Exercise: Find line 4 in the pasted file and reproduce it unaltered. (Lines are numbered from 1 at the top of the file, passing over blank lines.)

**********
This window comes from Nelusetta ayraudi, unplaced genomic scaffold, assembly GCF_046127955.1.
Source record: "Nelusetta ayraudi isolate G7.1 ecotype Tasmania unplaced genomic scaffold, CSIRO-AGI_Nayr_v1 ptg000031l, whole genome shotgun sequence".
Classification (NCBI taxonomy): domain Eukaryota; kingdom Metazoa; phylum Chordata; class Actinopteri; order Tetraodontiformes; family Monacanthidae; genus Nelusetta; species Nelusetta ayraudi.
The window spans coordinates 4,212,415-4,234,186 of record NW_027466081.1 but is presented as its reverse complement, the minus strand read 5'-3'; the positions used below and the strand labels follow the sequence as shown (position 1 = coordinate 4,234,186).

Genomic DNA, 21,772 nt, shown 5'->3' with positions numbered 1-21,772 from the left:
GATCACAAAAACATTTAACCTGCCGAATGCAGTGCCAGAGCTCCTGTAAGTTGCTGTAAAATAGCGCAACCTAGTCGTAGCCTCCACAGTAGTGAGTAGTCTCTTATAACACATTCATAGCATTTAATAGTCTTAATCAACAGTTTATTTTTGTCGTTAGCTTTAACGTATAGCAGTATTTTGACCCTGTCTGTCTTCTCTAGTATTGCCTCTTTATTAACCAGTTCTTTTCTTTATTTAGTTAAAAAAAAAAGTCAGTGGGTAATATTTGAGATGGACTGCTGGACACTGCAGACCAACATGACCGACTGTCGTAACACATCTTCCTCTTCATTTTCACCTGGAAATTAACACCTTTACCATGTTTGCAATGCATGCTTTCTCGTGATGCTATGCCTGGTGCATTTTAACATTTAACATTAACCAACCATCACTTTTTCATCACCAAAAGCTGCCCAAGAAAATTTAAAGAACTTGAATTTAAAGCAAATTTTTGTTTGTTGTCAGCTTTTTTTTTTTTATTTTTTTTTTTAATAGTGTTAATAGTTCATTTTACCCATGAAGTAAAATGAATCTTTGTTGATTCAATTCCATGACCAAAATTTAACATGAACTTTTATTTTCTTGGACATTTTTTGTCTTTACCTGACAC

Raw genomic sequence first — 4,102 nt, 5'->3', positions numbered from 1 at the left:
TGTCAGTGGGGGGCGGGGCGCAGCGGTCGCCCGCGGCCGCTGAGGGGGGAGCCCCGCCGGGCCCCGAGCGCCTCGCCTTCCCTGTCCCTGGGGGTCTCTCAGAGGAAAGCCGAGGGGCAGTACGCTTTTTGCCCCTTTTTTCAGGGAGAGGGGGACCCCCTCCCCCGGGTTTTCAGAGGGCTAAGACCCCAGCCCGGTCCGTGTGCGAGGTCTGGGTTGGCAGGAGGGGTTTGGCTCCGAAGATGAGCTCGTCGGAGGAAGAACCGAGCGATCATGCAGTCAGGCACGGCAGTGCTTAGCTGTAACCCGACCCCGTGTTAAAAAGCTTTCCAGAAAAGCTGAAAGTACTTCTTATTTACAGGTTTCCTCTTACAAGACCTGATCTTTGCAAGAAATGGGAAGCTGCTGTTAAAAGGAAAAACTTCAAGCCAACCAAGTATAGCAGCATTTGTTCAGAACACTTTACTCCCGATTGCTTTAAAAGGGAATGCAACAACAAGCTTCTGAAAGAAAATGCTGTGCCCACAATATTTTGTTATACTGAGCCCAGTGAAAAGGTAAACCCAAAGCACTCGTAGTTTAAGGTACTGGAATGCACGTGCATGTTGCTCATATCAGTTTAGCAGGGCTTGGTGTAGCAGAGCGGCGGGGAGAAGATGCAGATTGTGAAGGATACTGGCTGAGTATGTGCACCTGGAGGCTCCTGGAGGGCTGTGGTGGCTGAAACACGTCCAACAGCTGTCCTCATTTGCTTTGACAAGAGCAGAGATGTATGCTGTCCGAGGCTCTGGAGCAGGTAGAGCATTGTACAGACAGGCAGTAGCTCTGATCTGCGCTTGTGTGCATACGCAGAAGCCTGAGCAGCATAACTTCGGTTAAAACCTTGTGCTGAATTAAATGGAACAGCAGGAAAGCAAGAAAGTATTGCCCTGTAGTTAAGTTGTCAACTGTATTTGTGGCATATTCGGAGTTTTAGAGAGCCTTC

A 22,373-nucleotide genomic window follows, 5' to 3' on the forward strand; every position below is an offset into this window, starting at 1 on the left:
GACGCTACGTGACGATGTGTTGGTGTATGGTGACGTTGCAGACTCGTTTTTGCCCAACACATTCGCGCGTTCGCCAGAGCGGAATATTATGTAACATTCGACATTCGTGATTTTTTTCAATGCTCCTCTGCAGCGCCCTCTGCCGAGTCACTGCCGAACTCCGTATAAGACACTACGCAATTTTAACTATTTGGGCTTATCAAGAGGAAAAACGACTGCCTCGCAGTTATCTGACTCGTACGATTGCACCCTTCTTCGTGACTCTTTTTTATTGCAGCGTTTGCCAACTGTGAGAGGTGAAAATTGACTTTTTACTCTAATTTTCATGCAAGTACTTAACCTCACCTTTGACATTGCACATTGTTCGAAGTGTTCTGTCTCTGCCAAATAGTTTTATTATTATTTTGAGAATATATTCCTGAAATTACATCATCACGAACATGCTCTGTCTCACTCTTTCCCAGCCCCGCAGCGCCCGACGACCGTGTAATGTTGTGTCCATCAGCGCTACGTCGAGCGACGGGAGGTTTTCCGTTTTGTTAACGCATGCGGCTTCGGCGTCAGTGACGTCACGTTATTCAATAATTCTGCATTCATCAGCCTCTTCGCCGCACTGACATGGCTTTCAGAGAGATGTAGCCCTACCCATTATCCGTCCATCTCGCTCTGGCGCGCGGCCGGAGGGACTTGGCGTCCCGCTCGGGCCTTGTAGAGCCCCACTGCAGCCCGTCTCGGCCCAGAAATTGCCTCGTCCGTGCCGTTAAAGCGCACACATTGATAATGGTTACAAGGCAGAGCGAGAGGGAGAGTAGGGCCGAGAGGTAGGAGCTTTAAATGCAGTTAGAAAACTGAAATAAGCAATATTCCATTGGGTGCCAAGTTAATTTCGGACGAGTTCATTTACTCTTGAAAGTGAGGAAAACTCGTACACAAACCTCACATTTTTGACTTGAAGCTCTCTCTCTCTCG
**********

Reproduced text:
The window spans coordinates 4,212,415-4,234,186 of record NW_027466081.1 but is presented as its reverse complement, the minus strand read 5'-3'; the positions used below and the strand labels follow the sequence as shown (position 1 = coordinate 4,234,186).